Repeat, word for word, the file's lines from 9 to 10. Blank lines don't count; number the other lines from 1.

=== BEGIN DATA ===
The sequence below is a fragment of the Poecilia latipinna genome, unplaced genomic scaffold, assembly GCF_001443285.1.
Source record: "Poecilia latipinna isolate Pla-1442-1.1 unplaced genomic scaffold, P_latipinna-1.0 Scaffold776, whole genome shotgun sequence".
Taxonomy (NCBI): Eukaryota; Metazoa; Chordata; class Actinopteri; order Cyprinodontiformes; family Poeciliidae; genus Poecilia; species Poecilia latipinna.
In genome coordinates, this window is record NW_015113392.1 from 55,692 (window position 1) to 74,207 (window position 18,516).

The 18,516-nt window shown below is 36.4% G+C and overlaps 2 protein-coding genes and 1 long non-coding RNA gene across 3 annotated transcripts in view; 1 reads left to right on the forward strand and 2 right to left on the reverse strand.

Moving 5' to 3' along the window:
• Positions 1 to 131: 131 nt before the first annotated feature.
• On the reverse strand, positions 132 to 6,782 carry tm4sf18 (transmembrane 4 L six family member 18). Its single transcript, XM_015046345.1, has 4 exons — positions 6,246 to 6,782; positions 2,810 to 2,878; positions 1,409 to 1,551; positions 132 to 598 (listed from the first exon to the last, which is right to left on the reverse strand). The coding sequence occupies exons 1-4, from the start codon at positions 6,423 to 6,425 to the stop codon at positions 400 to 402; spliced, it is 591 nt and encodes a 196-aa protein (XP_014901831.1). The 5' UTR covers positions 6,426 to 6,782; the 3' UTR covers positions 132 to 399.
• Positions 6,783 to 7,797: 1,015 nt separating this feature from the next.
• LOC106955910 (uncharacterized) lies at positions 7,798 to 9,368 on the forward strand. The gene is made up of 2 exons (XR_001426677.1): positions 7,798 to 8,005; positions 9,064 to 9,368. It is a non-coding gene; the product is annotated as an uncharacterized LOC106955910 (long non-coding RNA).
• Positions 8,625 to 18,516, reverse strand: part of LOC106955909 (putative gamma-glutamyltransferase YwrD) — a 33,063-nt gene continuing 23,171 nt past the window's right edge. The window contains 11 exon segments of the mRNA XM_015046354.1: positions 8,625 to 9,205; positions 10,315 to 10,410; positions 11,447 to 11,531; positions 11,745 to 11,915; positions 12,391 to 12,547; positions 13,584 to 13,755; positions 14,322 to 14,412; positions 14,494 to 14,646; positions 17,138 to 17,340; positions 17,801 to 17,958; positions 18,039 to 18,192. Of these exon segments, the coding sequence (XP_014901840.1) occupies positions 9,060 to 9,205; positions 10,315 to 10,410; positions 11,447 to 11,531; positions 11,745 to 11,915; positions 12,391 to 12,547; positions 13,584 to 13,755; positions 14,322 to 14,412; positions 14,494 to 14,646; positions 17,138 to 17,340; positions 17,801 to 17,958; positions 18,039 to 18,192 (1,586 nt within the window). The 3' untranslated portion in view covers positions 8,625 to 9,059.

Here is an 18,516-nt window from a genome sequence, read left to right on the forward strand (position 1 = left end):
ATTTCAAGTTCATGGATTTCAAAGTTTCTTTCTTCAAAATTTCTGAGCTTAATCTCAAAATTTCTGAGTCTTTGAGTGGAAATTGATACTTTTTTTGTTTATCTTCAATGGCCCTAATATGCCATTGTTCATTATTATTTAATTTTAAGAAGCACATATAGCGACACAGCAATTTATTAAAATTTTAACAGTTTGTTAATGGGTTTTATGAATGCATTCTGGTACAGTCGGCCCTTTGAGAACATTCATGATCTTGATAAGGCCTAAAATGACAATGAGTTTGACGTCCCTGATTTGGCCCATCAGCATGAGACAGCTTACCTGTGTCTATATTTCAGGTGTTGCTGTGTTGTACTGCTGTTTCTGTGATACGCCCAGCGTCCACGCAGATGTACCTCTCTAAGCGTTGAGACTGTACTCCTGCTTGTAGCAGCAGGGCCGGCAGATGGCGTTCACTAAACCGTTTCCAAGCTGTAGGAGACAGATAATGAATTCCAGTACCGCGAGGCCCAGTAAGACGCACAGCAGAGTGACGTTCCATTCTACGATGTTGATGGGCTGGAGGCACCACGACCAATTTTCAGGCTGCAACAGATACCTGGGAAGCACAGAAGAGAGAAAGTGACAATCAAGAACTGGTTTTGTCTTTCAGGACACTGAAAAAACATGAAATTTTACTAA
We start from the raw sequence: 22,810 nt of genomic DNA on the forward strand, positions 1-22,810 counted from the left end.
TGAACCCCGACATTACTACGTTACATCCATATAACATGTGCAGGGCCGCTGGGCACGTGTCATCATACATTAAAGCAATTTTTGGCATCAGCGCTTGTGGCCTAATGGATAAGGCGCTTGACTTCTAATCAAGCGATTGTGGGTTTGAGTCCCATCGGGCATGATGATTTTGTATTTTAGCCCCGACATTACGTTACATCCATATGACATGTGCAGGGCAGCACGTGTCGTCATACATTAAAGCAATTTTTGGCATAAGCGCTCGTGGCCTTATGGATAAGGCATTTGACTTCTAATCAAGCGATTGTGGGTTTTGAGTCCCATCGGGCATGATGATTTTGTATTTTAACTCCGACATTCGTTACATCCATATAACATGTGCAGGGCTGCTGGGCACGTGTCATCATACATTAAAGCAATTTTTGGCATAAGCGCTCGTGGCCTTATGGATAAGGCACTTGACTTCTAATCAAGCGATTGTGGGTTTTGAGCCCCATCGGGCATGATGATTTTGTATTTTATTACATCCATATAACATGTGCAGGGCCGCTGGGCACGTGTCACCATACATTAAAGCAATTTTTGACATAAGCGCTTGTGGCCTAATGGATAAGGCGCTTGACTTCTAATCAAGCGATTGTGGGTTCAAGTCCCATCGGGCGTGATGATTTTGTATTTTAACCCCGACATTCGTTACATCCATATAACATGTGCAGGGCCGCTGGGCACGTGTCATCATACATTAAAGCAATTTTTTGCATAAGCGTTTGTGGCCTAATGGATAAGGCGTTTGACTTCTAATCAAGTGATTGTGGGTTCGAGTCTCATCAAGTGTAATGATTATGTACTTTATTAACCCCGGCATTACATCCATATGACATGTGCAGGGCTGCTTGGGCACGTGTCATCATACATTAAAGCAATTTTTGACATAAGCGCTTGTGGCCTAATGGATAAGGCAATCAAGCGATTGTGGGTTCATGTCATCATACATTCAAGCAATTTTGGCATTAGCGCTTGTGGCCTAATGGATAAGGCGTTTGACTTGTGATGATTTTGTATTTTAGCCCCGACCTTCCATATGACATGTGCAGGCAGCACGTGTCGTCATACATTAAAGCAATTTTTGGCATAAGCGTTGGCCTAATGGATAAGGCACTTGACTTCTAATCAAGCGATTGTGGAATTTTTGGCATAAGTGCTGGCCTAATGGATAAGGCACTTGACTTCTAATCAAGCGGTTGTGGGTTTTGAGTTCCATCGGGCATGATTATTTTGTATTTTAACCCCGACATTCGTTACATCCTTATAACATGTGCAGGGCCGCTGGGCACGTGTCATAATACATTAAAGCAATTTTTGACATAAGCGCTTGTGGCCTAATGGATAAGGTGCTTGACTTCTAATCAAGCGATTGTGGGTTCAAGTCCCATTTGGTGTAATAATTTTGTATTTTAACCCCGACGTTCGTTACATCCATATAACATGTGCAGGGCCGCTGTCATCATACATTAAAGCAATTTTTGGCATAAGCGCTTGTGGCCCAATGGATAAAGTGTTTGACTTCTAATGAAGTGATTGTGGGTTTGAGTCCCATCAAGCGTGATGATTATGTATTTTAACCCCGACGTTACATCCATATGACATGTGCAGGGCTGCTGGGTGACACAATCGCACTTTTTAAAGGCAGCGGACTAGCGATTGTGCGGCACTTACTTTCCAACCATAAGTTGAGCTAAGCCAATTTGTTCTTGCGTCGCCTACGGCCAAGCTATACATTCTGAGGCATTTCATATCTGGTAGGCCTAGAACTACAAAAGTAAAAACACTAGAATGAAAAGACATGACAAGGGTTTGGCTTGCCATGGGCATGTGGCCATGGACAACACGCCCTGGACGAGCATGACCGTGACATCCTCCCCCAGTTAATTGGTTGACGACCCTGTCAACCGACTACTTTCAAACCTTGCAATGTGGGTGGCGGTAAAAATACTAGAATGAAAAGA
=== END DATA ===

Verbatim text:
• Positions 6,783 to 7,797: 1,015 nt separating this feature from the next.
• LOC106955910 (uncharacterized) lies at positions 7,798 to 9,368 on the forward strand. The gene is made up of 2 exons (XR_001426677.1): positions 7,798 to 8,005; positions 9,064 to 9,368. It is a non-coding gene; the product is annotated as an uncharacterized LOC106955910 (long non-coding RNA).